Key music business tips from Taylor Swift

In a viral op-ed from Taylor Swift on the future of the music industry in The Wall Street Journal published on Monday, the Grammy award-winning singer and songwriter said the music industry is "just coming alive."

Taylor Swift performs at Singapore Indoor Stadium on June 9, 2014 in Singapore.
Nichy Loh | TAS | Getty Images

Here are five takeaways:

1. Artists must realize their worth. The value of an album is based on artistic effort and self-imposed financial value, and Swift said that musicians must promote their work as something rare and valuable.

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2. Declining album sales doesn't mean that everyone will shift to online streaming. Swift said that people are only buying the ones "that hit them like an arrow through the heart," which means that as physical albums grow more rare, they become more precious. "As artists, that should challenge and motivate us," she said.

Touring, streaming key for music revenues: Pro
Touring, streaming key for music revenues: Pro

3. Artists need to establish long-lasting relationships with their audiences by maintaining an element of surprise. To create the "dream bond" that will motivate fans to buy every album or attend every concert, artists need to find "inventive ways of keeping their audiences on their toes," Swift said. "We want to be caught off guard, delighted, left in awe."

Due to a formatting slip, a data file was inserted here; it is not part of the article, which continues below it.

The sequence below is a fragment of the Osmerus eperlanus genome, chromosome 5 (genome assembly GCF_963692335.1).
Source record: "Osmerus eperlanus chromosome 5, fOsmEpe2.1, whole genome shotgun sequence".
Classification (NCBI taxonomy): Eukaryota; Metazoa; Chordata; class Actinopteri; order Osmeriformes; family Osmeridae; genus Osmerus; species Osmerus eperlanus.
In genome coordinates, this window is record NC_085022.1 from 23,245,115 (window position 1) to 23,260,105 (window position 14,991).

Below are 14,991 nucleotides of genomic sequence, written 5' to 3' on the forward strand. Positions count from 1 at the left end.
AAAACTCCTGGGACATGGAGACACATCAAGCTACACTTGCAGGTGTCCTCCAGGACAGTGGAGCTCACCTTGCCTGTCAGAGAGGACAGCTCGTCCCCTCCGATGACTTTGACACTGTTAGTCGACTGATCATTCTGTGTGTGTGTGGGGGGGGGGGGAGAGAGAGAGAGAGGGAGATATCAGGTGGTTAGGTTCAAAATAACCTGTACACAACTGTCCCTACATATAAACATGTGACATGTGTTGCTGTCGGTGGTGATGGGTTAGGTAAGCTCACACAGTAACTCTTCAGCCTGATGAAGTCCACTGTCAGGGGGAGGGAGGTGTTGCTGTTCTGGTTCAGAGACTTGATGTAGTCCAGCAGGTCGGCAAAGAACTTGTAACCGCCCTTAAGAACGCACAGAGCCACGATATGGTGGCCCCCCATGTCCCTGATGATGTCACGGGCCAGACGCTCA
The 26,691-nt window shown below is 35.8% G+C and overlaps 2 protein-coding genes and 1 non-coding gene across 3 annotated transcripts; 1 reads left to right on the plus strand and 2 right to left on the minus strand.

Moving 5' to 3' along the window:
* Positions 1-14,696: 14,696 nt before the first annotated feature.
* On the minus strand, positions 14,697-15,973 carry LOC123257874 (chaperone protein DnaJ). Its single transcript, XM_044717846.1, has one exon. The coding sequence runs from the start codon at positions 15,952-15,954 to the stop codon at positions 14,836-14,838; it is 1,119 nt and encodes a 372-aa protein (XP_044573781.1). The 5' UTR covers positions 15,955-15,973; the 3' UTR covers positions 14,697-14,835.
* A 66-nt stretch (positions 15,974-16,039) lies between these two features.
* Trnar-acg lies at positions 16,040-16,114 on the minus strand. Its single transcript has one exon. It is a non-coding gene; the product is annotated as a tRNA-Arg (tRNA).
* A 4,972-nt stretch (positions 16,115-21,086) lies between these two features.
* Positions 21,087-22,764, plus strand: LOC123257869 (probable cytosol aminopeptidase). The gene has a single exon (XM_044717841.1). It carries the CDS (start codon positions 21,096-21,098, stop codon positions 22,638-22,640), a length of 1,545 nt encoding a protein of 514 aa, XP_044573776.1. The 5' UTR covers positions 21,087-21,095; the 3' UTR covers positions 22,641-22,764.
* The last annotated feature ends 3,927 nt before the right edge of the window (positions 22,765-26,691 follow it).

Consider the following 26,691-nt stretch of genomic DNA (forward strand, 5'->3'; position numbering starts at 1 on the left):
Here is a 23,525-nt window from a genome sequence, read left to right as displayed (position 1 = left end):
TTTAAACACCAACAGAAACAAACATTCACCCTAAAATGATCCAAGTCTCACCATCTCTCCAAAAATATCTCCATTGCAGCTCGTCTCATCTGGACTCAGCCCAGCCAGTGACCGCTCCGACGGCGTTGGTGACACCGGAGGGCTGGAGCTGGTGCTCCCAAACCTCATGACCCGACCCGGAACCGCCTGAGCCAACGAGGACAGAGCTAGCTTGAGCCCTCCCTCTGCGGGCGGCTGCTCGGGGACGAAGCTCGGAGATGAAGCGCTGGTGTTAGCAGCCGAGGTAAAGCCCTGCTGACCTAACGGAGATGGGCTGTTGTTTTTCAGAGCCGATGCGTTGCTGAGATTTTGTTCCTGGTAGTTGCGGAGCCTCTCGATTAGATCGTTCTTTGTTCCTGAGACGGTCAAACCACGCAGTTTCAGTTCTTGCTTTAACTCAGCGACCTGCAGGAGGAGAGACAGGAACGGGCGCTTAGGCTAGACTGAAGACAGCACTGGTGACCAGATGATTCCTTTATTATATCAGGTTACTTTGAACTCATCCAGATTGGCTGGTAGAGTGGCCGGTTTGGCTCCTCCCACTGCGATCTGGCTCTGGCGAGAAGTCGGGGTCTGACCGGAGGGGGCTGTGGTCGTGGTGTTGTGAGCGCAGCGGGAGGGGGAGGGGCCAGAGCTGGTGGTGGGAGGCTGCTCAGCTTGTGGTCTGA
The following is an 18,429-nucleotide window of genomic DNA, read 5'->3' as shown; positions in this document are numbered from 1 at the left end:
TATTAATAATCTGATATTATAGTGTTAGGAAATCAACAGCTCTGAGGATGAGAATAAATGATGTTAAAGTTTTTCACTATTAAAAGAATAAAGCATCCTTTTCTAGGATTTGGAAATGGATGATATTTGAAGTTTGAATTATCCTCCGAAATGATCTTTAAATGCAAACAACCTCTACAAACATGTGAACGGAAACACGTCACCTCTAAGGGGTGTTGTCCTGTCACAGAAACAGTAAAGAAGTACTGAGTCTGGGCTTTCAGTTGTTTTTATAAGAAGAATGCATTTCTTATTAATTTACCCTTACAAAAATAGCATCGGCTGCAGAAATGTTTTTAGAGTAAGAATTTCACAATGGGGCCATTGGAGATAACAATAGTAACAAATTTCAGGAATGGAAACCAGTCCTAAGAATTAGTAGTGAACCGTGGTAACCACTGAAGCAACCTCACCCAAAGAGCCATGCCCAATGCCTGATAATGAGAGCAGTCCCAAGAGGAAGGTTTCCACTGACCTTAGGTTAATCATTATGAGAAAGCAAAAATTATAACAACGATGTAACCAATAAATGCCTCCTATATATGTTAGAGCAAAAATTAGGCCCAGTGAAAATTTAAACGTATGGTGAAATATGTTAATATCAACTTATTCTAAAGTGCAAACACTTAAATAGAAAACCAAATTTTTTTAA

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4. Social media is changing the ways musicians define themselves. "In the future, artists will get record deals because they have fans—not the other way around," Swift said. The demise of the autograph and the rise of the celebrity selfie point to the importance of Twitter and Instagram followers, she said. Going virtual has also made genre distinctions more of an organizational tool than something artists must fit their career into. Go out and do something different, Swift said. "The only risk is being too afraid to take a risk at all."

5. The one thing that won't change is that private lives matter, Swift said. Whether a bad girl or a good girl, she said, the artist will need to be someone that fans can relate to on a personal level.

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Read the full op-ed here.

—By CNBC.com